Did COP26 influence student’s views of climate change and COP26 negotiations?
SOS-UK have been conducting research on student opinions, experiences and issues surrounding the climate crisis since 2014.
In September 2021 we replicated this research, and asked over 1200 students in further and higher education in the UK about their views, understanding and experiences of climate change and issues related to the COP26 negotiations. In January 2022, we followed up on our initial research with just over 1000 students and included opinions on the outcomes of the COP26 negotiations.
Pre-COP26: What did students really think about the climate crisis and COP26?
Our research told us that the overwhelming majority of students are either concerned or very concerned about climate change (90%). Despite this, just under one third of students said they knew something about what COP26 was trying to achieve. 70% of students knew nothing or little about what COP26 was trying to achieve. Most commonly, students reported that they ‘don’t know’ how their views, experiences and concerns related to climate change were represented at COP26. Of the remaining 60% that were aware, only 13% felt represented.
Over half of students also knew nothing or little about the UK’s approach to tackling climate change, however more respondents believed the UK is not doing enough to deliver on COP26 goals than those believing enough is being done. For example, 52% said they believe not enough is being done on mobilising finance to support climate action in developing countries, compared to 11% that think enough is being done.
Overall, before COP26 students commonly:
- Were highly concerned about climate change
- Knew little about COP26 and the UK’s approach to climate change
- Did not think the UK government was doing enough to achieve COP26 climate goals presented to them in the research
Post-COP26: Did COP26 influence student’s views of climate change and COP26 negotiations?
Research suggests that:
14% more respondents say they know what COP26 was trying to achieve after COP26 compared to pre-COP26. 50% say they know at least something about this compared to 26% before the event.
8% more respondents know at least something about the UK’s approach to tackling climate change. A small change from 40% pre-COP26 to 48% post-COP26.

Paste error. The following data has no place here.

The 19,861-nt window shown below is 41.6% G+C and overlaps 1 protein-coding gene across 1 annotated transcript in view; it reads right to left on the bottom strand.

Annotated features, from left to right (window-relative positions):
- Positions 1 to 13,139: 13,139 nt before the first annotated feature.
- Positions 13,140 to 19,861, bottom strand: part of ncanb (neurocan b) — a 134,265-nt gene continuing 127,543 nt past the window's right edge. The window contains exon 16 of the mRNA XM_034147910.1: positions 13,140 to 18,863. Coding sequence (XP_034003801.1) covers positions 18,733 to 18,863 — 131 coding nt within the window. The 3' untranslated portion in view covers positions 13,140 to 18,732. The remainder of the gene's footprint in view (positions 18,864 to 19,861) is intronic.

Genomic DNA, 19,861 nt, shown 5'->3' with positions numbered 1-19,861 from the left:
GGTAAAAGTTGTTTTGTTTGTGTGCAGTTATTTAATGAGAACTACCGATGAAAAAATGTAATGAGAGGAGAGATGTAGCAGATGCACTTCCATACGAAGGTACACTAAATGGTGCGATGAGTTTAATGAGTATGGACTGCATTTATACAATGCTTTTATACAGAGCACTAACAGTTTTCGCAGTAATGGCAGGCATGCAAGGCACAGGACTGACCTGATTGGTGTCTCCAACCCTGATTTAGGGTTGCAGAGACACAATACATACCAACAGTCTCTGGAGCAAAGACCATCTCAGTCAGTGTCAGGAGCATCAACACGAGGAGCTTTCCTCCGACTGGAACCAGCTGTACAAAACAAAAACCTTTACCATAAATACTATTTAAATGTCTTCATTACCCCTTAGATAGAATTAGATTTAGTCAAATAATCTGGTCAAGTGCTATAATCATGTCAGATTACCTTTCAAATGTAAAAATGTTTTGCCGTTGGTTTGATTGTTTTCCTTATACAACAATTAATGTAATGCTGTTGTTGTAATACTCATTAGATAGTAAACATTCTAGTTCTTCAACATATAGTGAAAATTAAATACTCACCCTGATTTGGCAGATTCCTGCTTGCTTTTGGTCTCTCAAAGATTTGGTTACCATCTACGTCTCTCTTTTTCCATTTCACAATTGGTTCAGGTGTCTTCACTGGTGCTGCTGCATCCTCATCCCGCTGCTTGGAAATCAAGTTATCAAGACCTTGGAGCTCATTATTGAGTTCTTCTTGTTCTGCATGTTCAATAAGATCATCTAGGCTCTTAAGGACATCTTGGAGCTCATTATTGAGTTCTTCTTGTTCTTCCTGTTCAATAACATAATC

There was no major change in how represented student’s felt their views, experiences and concerns related to climate change were at COP26. Most commonly students didn’t know if they felt represented, with over a third saying this.
But of those who did know how they felt about their views in relation to COP26 (67%) 26% felt represented, which is 13% more than pre-COP26.
We also asked students about climate education, as COP26 saw the first ever education minister’s summit, which brought ministers from around the world together to discuss the role education plays in addressing the climate crisis. The majority of students supported the inclusion of education in all future COP events (71%), and support the UK government’s proposal to educate young people in the UK from nursery to university levels, on the importance of conserving and protecting our planet (69%). Interest in proposals for the UK government to host a Climate Leaders Award are mixed. Nearly half of students expressed interest but one fifth of students were not interested.
Our research shows that despite COP26 being held in the UK, many students still do not know how their views and opinions on climate change are represented by the UK government’s approach to climate change. Despite this, students are highly supportive of the integration of climate education in the UK.
Are you a student passionate about integrating climate education? Check out our campaign Teach the Future, where we are trying to implement change at a legislative level!
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